During a roundtable discussion with Adie Tomer, senior fellow at Brookings Metro, at last week’s event, several panelists provided their perspectives on rethinking Milwaukee’s infrastructure: 

  • Milwaukee Department of City Development Commissioner Lafayette Crump on the city’s future: “(The focus is) to ensure (Milwaukee) is a city that is truly equitable for all… Housing has to be a critical component of how we think about infrastructure, and how we think about making this community a city that achieves the need that Mayor Johnson has talked about to grow our city, but also making sure people can participate fully in all the different activities that this city has to offer.” 
  • Greater Milwaukee Foundation Senior Vice President and Chief Strategy Officer Kathryn J. Dunn on the importance of embracing a “Milwaukee for all” vision for the city: “We have a shortage of housing that’s affordable and that’s quality… We are 32,000 units short of housing for home ownership and 32,000 units short for rental for the current population. So, when we think about infrastructure, that’s what we’re prioritizing and thinking about, along with the intersectionality of other ways in which residents become prosperous.” 
  • Milwaukee Metropolitan Sewerage District Executive Director Kevin Shafer on water’s role as it relates to the future of infrastructure in Milwaukee: “What we’re trying to do is focus the discussion on protecting drinking water for folks in the future and taking a long vision on the watershed… The climate has changed, and it is changing. We’re facing that paradigm right now.”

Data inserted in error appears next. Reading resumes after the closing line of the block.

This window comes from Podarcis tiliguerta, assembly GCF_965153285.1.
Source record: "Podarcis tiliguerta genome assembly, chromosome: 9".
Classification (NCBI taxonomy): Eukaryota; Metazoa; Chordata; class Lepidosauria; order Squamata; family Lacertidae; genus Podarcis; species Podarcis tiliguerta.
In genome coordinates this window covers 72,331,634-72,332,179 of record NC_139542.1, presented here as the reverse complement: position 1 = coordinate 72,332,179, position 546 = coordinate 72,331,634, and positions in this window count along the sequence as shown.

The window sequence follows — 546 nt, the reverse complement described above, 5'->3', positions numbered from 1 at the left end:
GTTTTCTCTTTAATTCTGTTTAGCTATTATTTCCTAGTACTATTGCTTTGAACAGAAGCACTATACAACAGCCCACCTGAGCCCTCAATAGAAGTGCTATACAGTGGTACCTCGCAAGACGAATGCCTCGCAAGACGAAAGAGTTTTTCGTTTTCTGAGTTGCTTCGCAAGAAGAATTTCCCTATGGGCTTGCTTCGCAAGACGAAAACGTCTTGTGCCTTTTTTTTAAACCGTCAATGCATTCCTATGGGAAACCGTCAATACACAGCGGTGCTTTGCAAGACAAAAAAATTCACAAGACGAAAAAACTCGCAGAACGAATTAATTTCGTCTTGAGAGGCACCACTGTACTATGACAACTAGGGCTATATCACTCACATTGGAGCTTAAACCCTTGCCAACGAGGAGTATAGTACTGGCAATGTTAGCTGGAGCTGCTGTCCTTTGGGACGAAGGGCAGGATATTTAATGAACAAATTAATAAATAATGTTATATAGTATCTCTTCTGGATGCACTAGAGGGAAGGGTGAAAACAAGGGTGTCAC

• Metropolitan Milwaukee Association of Commerce President Tim Sheehy on what it will take to improve Milwaukee’s infrastructure: “When we think about (infrastructure), we think about executing through four pillars. We want to make sure we continue to grow. We want to make sure we have talent. We want to make sure the community is livable. And we want to make sure there’s equitable opportunity… When I was thinking about the infrastructure piece, I was thinking about do we want to unwind or uncork? And I think we want to unwind. And by that, I mean, as we move to new ways to spend money, and we look at the challenges – whether they’re digital, water, transportation infrastructure – I think I want to make sure we unwind those policies and move things in another direction, and not uncork.  

Watch a video of last week’s Rethinking Milwaukee’s Infrastructure: The Challenges and Opportunities event here.  

Throughout the remainder of the year, AEM’s Infrastructure Vision 2050 initiative will continue to drive the conversation about infrastructure across the state of Wisconsin and throughout the United States. This will be accomplished through a series of events that serves to highlight the policy recommendations outlined in Rebuild With Purpose: An Affirmative Vision for 21st Century American Infrastructure and the historic opportunity to close the skills gap and expand economic opportunity well beyond the infrastructure bill’s launch and into the years to come. For more information about Infrastructure Vision 2050, visit www.iv2050.org or contact AEM’s Katrina Bishop at kbishop@aem.org